What were some of the offenses that could send you to a Gulag camp?
Many people that were sent to Gulags were real criminals that robbed and killed people but weren’t. There were many innocent people sent to work in Gulag camps just for the fact that they were late to work or they told a joke that was about a government official. During the 1932 - 1933 famine people were desperate to feed themselves and their family members. People would take small amounts of grains and potatoes from farms where they would work. Many people were caught and were sentenced to 10 years in Gulag camps. Coming to work late three times resulted in a three year sentence in a Gulag. Even after sentences were served people were exiled from the country for a certain amount of time or forever. After the Staline era people went back to russia to look for their children and family members only to never find them.
Why did the Russian government need Gulags?
The Russian government made Gulags to implement fear among citizens. Gulags were also a source of free labor for the government and for the country. People were forced to mine and build for long hours with little food in remote locations and extreme climates. Lots of people were scared of going to Gulags. This was the intention of the Stalin Dictatorship. They used fear to their advantage to rule over the population.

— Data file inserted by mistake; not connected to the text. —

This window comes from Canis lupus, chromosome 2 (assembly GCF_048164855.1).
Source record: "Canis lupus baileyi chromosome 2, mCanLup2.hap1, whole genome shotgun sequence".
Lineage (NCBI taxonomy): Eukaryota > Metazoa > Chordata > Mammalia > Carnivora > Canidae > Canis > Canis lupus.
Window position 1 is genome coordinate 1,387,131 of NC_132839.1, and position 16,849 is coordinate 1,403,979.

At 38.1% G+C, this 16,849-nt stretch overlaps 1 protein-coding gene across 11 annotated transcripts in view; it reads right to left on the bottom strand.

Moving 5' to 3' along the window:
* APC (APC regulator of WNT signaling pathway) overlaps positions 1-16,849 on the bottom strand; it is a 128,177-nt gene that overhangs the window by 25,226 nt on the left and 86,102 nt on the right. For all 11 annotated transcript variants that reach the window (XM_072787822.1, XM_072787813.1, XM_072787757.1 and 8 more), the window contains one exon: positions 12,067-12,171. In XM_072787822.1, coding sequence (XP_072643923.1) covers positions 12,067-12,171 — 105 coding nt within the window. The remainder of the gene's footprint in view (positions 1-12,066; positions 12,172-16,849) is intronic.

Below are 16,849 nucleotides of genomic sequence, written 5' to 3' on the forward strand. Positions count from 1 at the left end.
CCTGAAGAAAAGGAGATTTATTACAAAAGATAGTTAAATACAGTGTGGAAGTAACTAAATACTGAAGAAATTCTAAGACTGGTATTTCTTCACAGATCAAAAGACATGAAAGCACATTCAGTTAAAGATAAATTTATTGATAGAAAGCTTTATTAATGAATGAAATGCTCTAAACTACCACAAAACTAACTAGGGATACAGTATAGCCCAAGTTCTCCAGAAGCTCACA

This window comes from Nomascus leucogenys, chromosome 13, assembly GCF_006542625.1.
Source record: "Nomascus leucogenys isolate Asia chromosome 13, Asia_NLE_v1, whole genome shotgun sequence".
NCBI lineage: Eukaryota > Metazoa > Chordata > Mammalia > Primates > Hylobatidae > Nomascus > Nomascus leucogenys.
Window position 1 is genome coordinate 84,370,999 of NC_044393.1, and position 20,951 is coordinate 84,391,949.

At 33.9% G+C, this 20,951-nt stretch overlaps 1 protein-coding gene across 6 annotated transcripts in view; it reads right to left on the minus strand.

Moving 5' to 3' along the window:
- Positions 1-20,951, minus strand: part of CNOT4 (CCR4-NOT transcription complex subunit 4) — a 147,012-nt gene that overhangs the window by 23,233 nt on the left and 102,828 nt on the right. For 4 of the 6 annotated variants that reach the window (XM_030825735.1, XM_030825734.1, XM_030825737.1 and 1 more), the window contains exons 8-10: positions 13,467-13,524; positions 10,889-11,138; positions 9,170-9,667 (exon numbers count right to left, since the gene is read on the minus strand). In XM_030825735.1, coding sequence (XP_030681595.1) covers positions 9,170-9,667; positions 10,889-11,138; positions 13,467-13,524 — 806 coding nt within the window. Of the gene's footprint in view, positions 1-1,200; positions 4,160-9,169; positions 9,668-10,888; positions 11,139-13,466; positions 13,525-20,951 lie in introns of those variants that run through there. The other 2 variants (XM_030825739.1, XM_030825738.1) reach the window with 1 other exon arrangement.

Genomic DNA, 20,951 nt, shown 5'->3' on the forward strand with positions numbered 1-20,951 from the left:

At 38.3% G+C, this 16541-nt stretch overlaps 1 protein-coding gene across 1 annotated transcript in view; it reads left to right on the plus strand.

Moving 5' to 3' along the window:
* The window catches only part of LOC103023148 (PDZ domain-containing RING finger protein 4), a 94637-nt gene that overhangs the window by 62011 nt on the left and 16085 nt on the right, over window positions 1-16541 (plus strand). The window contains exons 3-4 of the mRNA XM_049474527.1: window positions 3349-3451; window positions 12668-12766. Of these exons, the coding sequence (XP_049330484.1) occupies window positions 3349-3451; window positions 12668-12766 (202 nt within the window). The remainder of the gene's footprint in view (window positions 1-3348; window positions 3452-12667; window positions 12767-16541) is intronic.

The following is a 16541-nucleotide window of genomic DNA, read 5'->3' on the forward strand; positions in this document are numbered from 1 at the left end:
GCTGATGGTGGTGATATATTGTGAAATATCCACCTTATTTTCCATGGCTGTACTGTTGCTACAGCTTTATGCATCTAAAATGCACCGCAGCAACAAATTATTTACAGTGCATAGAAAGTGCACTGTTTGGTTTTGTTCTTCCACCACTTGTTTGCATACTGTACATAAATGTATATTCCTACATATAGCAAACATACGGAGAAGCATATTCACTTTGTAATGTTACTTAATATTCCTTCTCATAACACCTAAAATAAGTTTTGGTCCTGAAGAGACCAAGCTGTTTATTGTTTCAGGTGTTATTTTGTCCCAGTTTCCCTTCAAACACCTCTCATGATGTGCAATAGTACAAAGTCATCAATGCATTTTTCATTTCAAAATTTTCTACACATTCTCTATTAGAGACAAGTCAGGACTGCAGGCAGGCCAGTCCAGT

What are the comparisons between Gulags and Jewish concentration camps?
The largest comparison between Gulags and Jewish concentration camps is that the prisoners were both forced to do hard labor. Prisoner in both camps had little food and clothes. There was also large numbers of both camps around their country and there were infamous camps. In both camps viscous guards are always found keeping people in line. On the other hand Stalin did not want to kill a mass of people unlike hitler which wanted to eliminate the jewish community and other people which did not fit into his vision of a perfect race. In Gulags people were given food based on the amount of work they did unlike in the Jewish concentration camps where people were given small amounts of bread and soup.